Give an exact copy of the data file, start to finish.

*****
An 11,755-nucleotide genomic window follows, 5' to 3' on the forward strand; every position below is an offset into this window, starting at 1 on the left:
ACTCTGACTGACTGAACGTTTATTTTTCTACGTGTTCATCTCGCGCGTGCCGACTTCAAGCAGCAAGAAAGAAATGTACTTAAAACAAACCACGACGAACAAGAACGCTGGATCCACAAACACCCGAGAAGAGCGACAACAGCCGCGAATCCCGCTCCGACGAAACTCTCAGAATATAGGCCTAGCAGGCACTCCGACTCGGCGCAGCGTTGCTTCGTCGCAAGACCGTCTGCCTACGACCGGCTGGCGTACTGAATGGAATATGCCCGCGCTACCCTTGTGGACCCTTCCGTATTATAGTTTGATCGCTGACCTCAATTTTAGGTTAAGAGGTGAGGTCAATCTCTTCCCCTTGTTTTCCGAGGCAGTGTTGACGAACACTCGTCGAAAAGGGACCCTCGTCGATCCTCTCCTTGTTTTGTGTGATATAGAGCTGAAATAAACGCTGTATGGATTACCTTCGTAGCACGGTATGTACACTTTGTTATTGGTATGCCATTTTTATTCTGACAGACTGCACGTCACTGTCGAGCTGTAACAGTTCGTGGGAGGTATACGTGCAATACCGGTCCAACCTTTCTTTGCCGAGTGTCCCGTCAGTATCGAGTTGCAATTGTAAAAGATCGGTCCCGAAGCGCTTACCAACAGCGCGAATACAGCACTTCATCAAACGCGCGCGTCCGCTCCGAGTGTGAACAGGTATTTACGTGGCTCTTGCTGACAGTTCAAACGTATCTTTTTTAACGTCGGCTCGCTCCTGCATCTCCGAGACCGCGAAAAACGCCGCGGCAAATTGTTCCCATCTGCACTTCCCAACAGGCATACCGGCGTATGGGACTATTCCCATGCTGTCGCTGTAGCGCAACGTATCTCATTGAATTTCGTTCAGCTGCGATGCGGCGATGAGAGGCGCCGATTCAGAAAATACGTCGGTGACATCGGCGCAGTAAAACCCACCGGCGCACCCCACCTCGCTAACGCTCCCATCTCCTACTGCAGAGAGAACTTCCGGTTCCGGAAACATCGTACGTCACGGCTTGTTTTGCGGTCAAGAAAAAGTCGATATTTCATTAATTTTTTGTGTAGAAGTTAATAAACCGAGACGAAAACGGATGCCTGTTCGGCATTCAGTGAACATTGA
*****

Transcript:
An 11,755-nucleotide genomic window follows, 5' to 3' on the forward strand; every position below is an offset into this window, starting at 1 on the left:
ACTCTGACTGACTGAACGTTTATTTTTCTACGTGTTCATCTCGCGCGTGCCGACTTCAAGCAGCAAGAAAGAAATGTACTTAAAACAAACCACGACGAACAAGAACGCTGGATCCACAAACACCCGAGAAGAGCGACAACAGCCGCGAATCCCGCTCCGACGAAACTCTCAGAATATAGGCCTAGCAGGCACTCCGACTCGGCGCAGCGTTGCTTCGTCGCAAGACCGTCTGCCTACGACCGGCTGGCGTACTGAATGGAATATGCCCGCGCTACCCTTGTGGACCCTTCCGTATTATAGTTTGATCGCTGACCTCAATTTTAGGTTAAGAGGTGAGGTCAATCTCTTCCCCTTGTTTTCCGAGGCAGTGTTGACGAACACTCGTCGAAAAGGGACCCTCGTCGATCCTCTCCTTGTTTTGTGTGATATAGAGCTGAAATAAACGCTGTATGGATTACCTTCGTAGCACGGTATGTACACTTTGTTATTGGTATGCCATTTTTATTCTGACAGACTGCACGTCACTGTCGAGCTGTAACAGTTCGTGGGAGGTATACGTGCAATACCGGTCCAACCTTTCTTTGCCGAGTGTCCCGTCAGTATCGAGTTGCAATTGTAAAAGATCGGTCCCGAAGCGCTTACCAACAGCGCGAATACAGCACTTCATCAAACGCGCGCGTCCGCTCCGAGTGTGAACAGGTATTTACGTGGCTCTTGCTGACAGTTCAAACGTATCTTTTTTAACGTCGGCTCGCTCCTGCATCTCCGAGACCGCGAAAAACGCCGCGGCAAATTGTTCCCATCTGCACTTCCCAACAGGCATACCGGCGTATGGGACTATTCCCATGCTGTCGCTGTAGCGCAACGTATCTCATTGAATTTCGTTCAGCTGCGATGCGGCGATGAGAGGCGCCGATTCAGAAAATACGTCGGTGACATCGGCGCAGTAAAACCCACCGGCGCACCCCACCTCGCTAACGCTCCCATCTCCTACTGCAGAGAGAACTTCCGGTTCCGGAAACATCGTACGTCACGGCTTGTTTTGCGGTCAAGAAAAAGTCGATATTTCATTAATTTTTTGTGTAGAAGTTAATAAACCGAGACGAAAACGGATGCCTGTTCGGCATTCAGTGAACATTGA